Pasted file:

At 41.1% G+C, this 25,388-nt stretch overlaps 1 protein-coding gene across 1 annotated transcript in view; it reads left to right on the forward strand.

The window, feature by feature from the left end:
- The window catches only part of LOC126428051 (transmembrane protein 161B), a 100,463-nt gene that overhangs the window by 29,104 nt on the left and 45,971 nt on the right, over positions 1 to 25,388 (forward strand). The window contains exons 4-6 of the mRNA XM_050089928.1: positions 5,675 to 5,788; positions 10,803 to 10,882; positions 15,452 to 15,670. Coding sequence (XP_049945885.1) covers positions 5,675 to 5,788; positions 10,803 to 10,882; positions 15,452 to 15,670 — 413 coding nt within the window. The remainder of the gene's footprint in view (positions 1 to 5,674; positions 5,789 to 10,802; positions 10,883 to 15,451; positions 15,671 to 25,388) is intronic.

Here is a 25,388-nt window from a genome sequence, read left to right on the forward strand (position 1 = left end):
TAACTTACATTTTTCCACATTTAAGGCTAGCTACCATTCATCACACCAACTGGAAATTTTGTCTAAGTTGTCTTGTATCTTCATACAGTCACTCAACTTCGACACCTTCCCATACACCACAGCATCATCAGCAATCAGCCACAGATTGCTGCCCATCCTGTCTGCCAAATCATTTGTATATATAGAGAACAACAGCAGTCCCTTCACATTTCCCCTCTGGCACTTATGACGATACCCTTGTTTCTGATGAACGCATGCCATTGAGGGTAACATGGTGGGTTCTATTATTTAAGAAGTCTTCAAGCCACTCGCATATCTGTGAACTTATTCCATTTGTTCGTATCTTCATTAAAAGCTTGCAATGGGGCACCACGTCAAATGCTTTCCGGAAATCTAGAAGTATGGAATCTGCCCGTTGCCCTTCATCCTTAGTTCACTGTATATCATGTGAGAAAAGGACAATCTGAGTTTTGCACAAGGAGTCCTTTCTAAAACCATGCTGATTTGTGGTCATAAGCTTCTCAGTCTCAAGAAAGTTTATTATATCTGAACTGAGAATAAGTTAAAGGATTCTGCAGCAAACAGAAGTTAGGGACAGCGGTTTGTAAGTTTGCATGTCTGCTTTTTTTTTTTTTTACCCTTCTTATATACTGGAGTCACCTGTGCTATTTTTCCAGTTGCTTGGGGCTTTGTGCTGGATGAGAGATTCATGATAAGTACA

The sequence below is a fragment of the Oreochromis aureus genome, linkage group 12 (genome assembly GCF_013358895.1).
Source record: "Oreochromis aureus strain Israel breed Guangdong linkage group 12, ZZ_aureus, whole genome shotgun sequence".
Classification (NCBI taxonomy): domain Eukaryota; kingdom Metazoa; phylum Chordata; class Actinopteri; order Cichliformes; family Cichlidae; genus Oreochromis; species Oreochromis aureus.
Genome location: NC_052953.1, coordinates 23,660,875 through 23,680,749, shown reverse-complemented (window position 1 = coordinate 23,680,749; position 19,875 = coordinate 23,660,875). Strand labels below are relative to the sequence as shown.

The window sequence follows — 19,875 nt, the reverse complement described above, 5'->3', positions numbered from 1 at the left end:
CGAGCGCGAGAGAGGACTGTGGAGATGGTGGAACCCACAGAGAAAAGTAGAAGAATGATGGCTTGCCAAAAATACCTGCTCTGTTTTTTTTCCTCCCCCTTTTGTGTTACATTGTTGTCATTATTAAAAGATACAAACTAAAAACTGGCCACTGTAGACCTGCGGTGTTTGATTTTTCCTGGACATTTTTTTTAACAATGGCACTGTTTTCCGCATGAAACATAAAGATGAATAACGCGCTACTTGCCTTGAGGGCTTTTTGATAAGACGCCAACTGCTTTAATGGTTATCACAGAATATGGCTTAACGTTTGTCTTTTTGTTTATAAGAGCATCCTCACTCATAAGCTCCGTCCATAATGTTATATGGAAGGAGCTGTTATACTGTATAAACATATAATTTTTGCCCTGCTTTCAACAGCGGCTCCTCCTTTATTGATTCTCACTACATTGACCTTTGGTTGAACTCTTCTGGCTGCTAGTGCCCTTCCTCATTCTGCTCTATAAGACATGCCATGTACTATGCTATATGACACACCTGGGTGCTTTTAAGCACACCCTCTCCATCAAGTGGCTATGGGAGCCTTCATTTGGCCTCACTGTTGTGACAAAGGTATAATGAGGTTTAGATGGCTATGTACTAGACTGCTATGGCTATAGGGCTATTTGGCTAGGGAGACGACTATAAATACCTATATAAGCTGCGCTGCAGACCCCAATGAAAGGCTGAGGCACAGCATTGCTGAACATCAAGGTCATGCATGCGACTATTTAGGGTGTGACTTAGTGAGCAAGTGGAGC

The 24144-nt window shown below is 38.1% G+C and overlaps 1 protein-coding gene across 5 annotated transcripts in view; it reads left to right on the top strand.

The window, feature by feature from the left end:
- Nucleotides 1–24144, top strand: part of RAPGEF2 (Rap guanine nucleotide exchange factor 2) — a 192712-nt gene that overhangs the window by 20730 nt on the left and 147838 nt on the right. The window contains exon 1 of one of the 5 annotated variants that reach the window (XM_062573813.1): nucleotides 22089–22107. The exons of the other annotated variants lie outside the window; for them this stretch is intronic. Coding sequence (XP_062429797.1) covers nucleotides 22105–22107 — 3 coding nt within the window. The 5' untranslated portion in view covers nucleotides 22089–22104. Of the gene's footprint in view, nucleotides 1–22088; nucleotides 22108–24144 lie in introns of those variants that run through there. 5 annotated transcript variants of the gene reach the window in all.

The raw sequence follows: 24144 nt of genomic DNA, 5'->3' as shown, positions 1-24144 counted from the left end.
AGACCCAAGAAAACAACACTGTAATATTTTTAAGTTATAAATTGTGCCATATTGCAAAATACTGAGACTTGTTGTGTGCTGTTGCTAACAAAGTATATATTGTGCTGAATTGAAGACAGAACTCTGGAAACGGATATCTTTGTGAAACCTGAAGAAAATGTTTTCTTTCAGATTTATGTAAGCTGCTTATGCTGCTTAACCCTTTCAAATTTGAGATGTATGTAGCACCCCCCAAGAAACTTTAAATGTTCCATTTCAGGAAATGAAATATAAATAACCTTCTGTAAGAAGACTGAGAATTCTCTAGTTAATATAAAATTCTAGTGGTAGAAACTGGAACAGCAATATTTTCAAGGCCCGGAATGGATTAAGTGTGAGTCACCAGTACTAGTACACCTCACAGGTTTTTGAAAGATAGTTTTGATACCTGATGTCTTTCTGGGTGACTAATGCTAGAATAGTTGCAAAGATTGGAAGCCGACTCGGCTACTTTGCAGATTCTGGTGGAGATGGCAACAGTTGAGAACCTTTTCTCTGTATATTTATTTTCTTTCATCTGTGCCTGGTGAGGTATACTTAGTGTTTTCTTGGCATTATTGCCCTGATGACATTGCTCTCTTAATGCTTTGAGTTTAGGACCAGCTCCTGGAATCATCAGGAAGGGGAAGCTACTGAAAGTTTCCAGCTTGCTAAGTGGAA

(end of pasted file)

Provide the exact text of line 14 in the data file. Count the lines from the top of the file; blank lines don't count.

- Nucleotides 1–24144, top strand: part of RAPGEF2 (Rap guanine nucleotide exchange factor 2) — a 192712-nt gene that overhangs the window by 20730 nt on the left and 147838 nt on the right. The window contains exon 1 of one of the 5 annotated variants that reach the window (XM_062573813.1): nucleotides 22089–22107. The exons of the other annotated variants lie outside the window; for them this stretch is intronic. Coding sequence (XP_062429797.1) covers nucleotides 22105–22107 — 3 coding nt within the window. The 5' untranslated portion in view covers nucleotides 22089–22104. Of the gene's footprint in view, nucleotides 1–22088; nucleotides 22108–24144 lie in introns of those variants that run through there. 5 annotated transcript variants of the gene reach the window in all.